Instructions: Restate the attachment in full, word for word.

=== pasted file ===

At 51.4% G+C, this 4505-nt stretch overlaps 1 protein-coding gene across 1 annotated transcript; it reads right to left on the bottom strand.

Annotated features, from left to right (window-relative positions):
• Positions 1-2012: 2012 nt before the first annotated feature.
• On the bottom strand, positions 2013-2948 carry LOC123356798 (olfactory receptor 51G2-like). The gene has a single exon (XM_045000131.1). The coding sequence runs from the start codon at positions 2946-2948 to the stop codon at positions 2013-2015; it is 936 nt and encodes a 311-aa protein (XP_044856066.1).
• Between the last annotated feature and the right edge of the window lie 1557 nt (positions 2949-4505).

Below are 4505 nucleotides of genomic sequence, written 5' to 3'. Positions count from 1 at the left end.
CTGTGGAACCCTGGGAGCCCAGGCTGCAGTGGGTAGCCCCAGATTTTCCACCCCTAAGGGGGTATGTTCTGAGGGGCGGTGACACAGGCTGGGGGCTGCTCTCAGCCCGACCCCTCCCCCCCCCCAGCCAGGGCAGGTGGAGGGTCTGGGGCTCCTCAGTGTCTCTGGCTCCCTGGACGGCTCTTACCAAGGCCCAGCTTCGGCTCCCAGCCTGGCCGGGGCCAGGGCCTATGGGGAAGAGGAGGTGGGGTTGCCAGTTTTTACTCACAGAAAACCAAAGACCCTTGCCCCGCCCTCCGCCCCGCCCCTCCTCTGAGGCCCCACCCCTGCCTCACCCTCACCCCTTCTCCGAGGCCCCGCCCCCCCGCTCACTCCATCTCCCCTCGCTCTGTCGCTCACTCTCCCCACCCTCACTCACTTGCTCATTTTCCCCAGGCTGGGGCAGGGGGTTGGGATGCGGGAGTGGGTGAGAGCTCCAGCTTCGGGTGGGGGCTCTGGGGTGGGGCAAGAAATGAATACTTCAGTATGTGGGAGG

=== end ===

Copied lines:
At 51.4% G+C, this 4505-nt stretch overlaps 1 protein-coding gene across 1 annotated transcript; it reads right to left on the bottom strand.

Annotated features, from left to right (window-relative positions):
• Positions 1-2012: 2012 nt before the first annotated feature.
• On the bottom strand, positions 2013-2948 carry LOC123356798 (olfactory receptor 51G2-like). The gene has a single exon (XM_045000131.1). The coding sequence runs from the start codon at positions 2946-2948 to the stop codon at positions 2013-2015; it is 936 nt and encodes a 311-aa protein (XP_044856066.1).
• Between the last annotated feature and the right edge of the window lie 1557 nt (positions 2949-4505).

Below are 4505 nucleotides of genomic sequence, written 5' to 3'. Positions count from 1 at the left end.
CTGTGGAACCCTGGGAGCCCAGGCTGCAGTGGGTAGCCCCAGATTTTCCACCCCTAAGGGGGTATGTTCTGAGGGGCGGTGACACAGGCTGGGGGCTGCTCTCAGCCCGACCCCTCCCCCCCCCCAGCCAGGGCAGGTGGAGGGTCTGGGGCTCCTCAGTGTCTCTGGCTCCCTGGACGGCTCTTACCAAGGCCCAGCTTCGGCTCCCAGCCTGGCCGGGGCCAGGGCCTATGGGGAAGAGGAGGTGGGGTTGCCAGTTTTTACTCACAGAAAACCAAAGACCCTTGCCCCGCCCTCCGCCCCGCCCCTCCTCTGAGGCCCCACCCCTGCCTCACCCTCACCCCTTCTCCGAGGCCCCGCCCCCCCGCTCACTCCATCTCCCCTCGCTCTGTCGCTCACTCTCCCCACCCTCACTCACTTGCTCATTTTCCCCAGGCTGGGGCAGGGGGTTGGGATGCGGGAGTGGGTGAGAGCTCCAGCTTCGGGTGGGGGCTCTGGGGTGGGGCAAGAAATGAATACTTCAGTATGTGGGAGG